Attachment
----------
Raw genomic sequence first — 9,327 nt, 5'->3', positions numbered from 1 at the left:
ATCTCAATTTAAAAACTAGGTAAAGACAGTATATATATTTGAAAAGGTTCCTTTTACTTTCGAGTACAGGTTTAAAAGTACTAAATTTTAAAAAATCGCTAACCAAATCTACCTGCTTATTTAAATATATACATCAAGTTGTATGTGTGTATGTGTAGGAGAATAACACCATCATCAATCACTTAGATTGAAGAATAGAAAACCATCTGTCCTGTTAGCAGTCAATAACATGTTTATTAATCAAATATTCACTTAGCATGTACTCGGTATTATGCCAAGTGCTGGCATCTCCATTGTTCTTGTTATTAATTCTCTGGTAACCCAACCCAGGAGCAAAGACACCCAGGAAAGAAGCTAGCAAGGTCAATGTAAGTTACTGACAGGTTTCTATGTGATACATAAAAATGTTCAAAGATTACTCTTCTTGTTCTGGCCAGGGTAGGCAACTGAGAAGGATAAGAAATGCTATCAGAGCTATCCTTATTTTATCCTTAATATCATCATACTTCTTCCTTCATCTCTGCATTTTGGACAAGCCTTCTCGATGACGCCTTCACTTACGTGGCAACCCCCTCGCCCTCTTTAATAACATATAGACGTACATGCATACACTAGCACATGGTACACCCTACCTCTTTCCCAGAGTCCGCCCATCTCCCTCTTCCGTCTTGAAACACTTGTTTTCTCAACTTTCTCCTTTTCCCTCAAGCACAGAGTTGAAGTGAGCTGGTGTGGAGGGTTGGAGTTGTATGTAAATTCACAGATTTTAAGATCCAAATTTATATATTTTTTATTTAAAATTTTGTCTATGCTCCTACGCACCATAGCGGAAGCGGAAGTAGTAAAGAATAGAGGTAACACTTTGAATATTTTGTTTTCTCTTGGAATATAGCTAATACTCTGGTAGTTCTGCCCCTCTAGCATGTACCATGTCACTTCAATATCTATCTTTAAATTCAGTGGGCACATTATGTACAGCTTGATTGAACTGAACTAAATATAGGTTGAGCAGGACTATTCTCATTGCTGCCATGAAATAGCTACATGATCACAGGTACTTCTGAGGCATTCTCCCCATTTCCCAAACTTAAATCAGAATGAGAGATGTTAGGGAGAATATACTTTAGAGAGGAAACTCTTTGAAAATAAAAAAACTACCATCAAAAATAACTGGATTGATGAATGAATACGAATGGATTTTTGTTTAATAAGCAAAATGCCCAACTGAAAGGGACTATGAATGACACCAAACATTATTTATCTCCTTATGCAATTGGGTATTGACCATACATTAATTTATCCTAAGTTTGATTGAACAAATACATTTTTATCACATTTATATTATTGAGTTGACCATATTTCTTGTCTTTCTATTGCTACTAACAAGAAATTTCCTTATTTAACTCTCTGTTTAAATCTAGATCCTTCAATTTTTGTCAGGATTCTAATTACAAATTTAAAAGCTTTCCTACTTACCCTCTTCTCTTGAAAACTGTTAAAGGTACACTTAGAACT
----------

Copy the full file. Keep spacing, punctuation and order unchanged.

Raw genomic sequence first — 9,327 nt, 5'->3', positions numbered from 1 at the left:
ATCTCAATTTAAAAACTAGGTAAAGACAGTATATATATTTGAAAAGGTTCCTTTTACTTTCGAGTACAGGTTTAAAAGTACTAAATTTTAAAAAATCGCTAACCAAATCTACCTGCTTATTTAAATATATACATCAAGTTGTATGTGTGTATGTGTAGGAGAATAACACCATCATCAATCACTTAGATTGAAGAATAGAAAACCATCTGTCCTGTTAGCAGTCAATAACATGTTTATTAATCAAATATTCACTTAGCATGTACTCGGTATTATGCCAAGTGCTGGCATCTCCATTGTTCTTGTTATTAATTCTCTGGTAACCCAACCCAGGAGCAAAGACACCCAGGAAAGAAGCTAGCAAGGTCAATGTAAGTTACTGACAGGTTTCTATGTGATACATAAAAATGTTCAAAGATTACTCTTCTTGTTCTGGCCAGGGTAGGCAACTGAGAAGGATAAGAAATGCTATCAGAGCTATCCTTATTTTATCCTTAATATCATCATACTTCTTCCTTCATCTCTGCATTTTGGACAAGCCTTCTCGATGACGCCTTCACTTACGTGGCAACCCCCTCGCCCTCTTTAATAACATATAGACGTACATGCATACACTAGCACATGGTACACCCTACCTCTTTCCCAGAGTCCGCCCATCTCCCTCTTCCGTCTTGAAACACTTGTTTTCTCAACTTTCTCCTTTTCCCTCAAGCACAGAGTTGAAGTGAGCTGGTGTGGAGGGTTGGAGTTGTATGTAAATTCACAGATTTTAAGATCCAAATTTATATATTTTTTATTTAAAATTTTGTCTATGCTCCTACGCACCATAGCGGAAGCGGAAGTAGTAAAGAATAGAGGTAACACTTTGAATATTTTGTTTTCTCTTGGAATATAGCTAATACTCTGGTAGTTCTGCCCCTCTAGCATGTACCATGTCACTTCAATATCTATCTTTAAATTCAGTGGGCACATTATGTACAGCTTGATTGAACTGAACTAAATATAGGTTGAGCAGGACTATTCTCATTGCTGCCATGAAATAGCTACATGATCACAGGTACTTCTGAGGCATTCTCCCCATTTCCCAAACTTAAATCAGAATGAGAGATGTTAGGGAGAATATACTTTAGAGAGGAAACTCTTTGAAAATAAAAAAACTACCATCAAAAATAACTGGATTGATGAATGAATACGAATGGATTTTTGTTTAATAAGCAAAATGCCCAACTGAAAGGGACTATGAATGACACCAAACATTATTTATCTCCTTATGCAATTGGGTATTGACCATACATTAATTTATCCTAAGTTTGATTGAACAAATACATTTTTATCACATTTATATTATTGAGTTGACCATATTTCTTGTCTTTCTATTGCTACTAACAAGAAATTTCCTTATTTAACTCTCTGTTTAAATCTAGATCCTTCAATTTTTGTCAGGATTCTAATTACAAATTTAAAAGCTTTCCTACTTACCCTCTTCTCTTGAAAACTGTTAAAGGTACACTTAGAACT